– by New Deal democrat (from Bonddad blog)
Usually changes in the inflation rate are all about the price of gasoline. Not in October. Although gas prices fell -6.4% (compared with a decline of -5.0% a year ago), unlike one year ago net consumer price failed to decline, instead remaining flat.
Over a two month period, a -8.6% decline in gas (vs. -6.1% in 2013) coincident with a 0.1% increase in prices, vs. a gain of +0.2% in 2013. There seems to have been no single culrpit. A wide variety of other prices slightly more than expected.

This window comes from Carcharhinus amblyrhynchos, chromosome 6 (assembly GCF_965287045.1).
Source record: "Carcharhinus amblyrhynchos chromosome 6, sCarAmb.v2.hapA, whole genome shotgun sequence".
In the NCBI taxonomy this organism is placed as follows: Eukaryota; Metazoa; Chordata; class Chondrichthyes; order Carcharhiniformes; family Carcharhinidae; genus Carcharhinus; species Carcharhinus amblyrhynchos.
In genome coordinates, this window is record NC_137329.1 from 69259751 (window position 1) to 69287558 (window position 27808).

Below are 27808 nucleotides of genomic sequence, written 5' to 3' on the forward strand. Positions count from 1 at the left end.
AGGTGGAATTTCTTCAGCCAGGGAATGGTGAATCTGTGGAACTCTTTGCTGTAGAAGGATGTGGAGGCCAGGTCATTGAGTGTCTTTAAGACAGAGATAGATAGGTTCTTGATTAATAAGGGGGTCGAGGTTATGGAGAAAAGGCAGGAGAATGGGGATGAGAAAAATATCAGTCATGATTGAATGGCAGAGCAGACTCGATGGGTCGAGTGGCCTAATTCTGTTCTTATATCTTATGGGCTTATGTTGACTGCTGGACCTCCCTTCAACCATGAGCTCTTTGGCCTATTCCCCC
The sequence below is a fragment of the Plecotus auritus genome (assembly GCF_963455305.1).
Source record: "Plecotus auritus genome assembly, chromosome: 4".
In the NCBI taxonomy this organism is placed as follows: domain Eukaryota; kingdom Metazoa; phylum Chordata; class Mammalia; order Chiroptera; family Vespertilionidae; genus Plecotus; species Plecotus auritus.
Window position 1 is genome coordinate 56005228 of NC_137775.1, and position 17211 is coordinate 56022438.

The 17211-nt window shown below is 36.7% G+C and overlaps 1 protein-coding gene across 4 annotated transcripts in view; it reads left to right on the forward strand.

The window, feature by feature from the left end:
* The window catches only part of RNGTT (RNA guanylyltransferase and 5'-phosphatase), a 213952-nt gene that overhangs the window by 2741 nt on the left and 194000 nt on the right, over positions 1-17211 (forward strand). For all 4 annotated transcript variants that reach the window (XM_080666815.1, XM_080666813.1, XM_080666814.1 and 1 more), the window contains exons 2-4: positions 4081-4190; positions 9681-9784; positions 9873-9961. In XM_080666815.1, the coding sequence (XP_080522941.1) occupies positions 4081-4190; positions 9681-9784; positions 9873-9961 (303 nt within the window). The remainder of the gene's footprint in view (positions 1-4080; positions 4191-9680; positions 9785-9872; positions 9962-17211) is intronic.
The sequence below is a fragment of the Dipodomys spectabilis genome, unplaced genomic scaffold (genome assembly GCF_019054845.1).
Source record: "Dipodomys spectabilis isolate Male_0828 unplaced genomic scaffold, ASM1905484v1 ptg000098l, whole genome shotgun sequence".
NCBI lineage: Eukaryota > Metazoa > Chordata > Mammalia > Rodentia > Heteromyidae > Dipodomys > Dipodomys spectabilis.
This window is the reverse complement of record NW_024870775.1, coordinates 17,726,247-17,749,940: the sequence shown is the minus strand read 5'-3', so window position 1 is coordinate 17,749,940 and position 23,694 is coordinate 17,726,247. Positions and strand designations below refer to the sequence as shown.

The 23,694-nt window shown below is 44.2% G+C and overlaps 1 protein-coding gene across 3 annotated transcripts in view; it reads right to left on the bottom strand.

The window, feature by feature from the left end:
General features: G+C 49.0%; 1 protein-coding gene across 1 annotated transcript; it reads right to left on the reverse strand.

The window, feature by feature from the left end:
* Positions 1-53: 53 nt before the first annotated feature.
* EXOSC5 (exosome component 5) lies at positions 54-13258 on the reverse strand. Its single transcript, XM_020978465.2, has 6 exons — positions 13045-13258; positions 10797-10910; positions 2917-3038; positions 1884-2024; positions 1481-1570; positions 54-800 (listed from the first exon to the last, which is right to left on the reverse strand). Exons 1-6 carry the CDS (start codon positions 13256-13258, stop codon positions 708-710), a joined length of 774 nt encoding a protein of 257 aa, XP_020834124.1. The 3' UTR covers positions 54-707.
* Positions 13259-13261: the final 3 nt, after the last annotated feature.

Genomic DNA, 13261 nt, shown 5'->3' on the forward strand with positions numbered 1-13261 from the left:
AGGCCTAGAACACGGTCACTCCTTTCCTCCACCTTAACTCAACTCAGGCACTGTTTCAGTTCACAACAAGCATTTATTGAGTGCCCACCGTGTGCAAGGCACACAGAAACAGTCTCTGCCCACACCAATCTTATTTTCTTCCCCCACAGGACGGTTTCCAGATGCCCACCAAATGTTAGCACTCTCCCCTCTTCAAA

As a result, while measures of real sales and real wages did increase, they did not do so as much as expected.
First of all, here are real retail sales:
These returned to August levels.
Real retail sales per capita are a long leading indicator, typically turning one year or more before the economy as a whole. October’s increase still leaves these below August’s level:
Real wages also increased, but are still below February’s level, and are still about 0.7% below their 2010 post-recession peak:
Of course, even that level was below virtually the entire 1970s peak for real wages: